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What is abuse?

What is Child Abuse?

Child abuse is any form of physical, emotional or sexual mistreatment or lack of care that leads to injury or harm.

Abuse (also called Significant Harm) can happen to a child at any age. Abusers can be adults but not just parents or carers, abuse often occurs within a relationship of trust e.g. a teacher, carer, family friend or youth leader.

There are four types of abuse and these are Physical, Emotional, Sexual and Neglect.

Physical Abuse

Physical abuse is deliberately causing physical harm to a child. This might involve punching, kicking, biting, burning, scalding, shaking, throwing or beating with objects such as belts, whips, or sticks. It also includes poisoning, giving a child alcohol or illegal drugs, drowning or suffocation.

Physical harm may also be caused when a parent or carer fabricates the symptoms of illness in a child.

In pregnancy an unborn child can be harmed by domestic abuse.

Emotional Abuse

Emotional abuse is where repeated verbal threats, criticism, ridicule, shouting, lack of love and affection causes a severe adverse effect on a child's emotional development. It includes conveying to children that they are worthless, unloved, and inadequate or valued only insofar as they meet the needs of another person.

Emotional abuse may include not giving a child opportunities to express their views, deliberately silencing them or 'making fun' of what they say or how they communicate.

It may feature inappropriate expectations being imposed on a child, over protection and limitation of exploration and learning, or preventing the child from taking part in normal social interaction.

It may involve seeing or hearing the ill-treatment of another person. It may involve serious bullying (including cyberbullying), causing children frequently to feel frightened or in danger, or the exploitation or corruption of children.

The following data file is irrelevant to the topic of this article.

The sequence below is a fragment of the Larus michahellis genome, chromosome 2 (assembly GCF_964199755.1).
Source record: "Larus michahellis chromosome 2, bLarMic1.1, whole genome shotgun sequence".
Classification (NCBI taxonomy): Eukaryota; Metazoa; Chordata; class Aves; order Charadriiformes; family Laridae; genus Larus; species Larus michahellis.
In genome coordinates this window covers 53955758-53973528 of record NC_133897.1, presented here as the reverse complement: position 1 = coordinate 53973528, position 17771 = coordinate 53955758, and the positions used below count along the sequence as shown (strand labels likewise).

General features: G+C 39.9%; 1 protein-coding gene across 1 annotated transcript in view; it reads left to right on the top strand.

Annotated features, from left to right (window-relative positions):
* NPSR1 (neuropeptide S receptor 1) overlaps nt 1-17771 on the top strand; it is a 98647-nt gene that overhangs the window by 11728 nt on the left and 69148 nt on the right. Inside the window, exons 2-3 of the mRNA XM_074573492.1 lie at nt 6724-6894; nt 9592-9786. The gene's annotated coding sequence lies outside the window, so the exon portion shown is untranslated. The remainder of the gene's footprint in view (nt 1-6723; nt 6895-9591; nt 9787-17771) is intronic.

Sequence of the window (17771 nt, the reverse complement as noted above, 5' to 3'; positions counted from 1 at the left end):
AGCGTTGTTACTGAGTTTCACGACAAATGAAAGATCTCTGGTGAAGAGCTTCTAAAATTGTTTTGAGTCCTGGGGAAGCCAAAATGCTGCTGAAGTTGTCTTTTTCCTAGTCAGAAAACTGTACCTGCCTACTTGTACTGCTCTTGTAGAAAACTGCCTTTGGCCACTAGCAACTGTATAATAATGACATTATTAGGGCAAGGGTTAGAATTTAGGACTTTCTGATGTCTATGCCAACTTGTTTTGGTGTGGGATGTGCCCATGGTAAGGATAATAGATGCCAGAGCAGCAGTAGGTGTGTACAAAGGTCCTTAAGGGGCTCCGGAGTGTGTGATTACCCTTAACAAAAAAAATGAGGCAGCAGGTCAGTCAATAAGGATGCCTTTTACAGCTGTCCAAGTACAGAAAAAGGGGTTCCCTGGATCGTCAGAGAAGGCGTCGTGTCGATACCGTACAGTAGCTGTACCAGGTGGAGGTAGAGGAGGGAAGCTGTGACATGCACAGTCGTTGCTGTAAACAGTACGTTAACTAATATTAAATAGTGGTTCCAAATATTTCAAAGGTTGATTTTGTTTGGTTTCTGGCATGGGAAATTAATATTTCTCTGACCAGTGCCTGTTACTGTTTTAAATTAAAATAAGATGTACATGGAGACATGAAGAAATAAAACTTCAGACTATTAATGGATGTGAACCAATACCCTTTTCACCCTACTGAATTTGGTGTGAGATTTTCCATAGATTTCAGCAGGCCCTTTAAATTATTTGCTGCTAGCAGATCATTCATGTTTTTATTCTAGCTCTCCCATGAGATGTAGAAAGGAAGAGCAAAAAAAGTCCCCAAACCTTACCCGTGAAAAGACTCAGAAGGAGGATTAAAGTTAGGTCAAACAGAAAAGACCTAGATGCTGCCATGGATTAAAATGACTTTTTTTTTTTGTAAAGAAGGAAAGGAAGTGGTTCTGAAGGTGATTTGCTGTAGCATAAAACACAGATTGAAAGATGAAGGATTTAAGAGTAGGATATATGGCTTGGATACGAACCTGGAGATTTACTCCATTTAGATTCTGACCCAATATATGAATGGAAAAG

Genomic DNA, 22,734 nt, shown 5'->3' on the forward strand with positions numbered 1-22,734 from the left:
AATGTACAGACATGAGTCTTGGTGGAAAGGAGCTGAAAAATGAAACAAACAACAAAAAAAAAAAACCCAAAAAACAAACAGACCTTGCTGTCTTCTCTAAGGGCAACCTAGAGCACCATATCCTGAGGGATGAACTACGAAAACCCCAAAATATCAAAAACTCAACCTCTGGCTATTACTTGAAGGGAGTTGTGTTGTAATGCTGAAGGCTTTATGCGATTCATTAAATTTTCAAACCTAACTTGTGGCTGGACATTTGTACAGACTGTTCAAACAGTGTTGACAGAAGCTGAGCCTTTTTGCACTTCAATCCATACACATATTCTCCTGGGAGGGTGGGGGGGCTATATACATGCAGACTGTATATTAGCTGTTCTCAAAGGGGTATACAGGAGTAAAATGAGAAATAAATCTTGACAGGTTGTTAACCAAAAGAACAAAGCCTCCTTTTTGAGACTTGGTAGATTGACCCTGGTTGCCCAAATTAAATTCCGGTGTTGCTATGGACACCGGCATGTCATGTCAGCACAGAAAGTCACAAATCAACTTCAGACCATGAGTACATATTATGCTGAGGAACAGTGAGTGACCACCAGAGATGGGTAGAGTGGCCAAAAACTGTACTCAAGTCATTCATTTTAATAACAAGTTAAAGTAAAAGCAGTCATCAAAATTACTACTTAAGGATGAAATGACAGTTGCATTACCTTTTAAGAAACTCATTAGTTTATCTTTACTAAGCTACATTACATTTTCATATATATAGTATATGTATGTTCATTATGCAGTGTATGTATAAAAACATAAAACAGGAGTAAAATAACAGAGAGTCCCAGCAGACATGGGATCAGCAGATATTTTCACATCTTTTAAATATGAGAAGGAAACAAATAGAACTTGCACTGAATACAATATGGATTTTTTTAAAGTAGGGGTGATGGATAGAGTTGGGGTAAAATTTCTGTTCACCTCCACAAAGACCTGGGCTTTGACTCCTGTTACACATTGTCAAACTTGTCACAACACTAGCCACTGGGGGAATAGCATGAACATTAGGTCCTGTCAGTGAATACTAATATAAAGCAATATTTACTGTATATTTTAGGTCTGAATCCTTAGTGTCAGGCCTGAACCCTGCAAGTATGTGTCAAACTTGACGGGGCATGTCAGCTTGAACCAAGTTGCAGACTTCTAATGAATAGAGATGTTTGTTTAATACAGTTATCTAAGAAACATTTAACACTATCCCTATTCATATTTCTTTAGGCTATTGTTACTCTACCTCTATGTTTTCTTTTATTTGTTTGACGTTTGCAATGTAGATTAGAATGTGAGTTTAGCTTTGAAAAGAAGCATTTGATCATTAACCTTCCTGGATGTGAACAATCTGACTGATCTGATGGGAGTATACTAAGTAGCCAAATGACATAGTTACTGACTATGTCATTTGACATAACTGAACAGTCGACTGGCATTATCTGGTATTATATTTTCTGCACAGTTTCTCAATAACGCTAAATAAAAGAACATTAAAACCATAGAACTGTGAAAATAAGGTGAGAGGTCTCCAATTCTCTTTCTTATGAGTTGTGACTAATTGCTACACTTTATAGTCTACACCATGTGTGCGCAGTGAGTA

Some level of emotional abuse is involved in all types of ill treatment of children, or it may occur alone

Sexual Abuse

For more information on the definition, signs and indicators of sexual abuse, please follow the link to Rochdale's Safeguarding website:


Neglect is the persistent failure to meet a child's basic physical and/or psychological needs, likely to result in serious impairment of the child's health or development.

Neglect is when a parent or carer fails to provide adequate food, clothing, shelter (including exclusion from home or abandonment), medical care, or protection from physical and emotional harm or danger.

It also includes failure to ensure access to education or to look after a child because the carer is under the influence of alcohol or drugs.

In pregnancy neglect may occur as a result of misusing alcohol or drugs. 

How can I tell if a child is being neglected?

Some of the signs you may spot include:

  • Children crying for long periods of time

  • Young children left alone or are outdoors by themselves 

  • Children looking dirty or not changing their clothes

  • Aggressive or repeated shouting

  • Hearing hitting or things being broken

  • Children are hungry or asking for other people’s food

  • Children are living in dangerous conditions, i.e. in a house that is in a dangerous state of disrepair; around drugs, alcohol or violence

  • Children being withdrawn or anxious

  • Their parents don't seek medical treatment when they are ill or are injured

Worried about a child?

If you suspect that a child is experiencing neglect, reporting the concern may not be something you want to consider. 

Your initial reaction may be to dismiss it and just hope it's not true. But it's vital that you report your concerns if you feel a child may be suffering. If you don't report your concerns it could mean that the neglect will continue.

Whether you're the child's parent, relative, family friend, neighbour or a professional, don't let anything stop you from protecting a child.

How do I report a concern?

If you suspect that a child or young person is being neglected or is at risk of being neglected then you should report it immediately.

You will need to contact Rochdale Children's Social Care contact details or the Police 999.

Call 999 and speak to the police if you suspect a child or young person is at immediate risk of harm.

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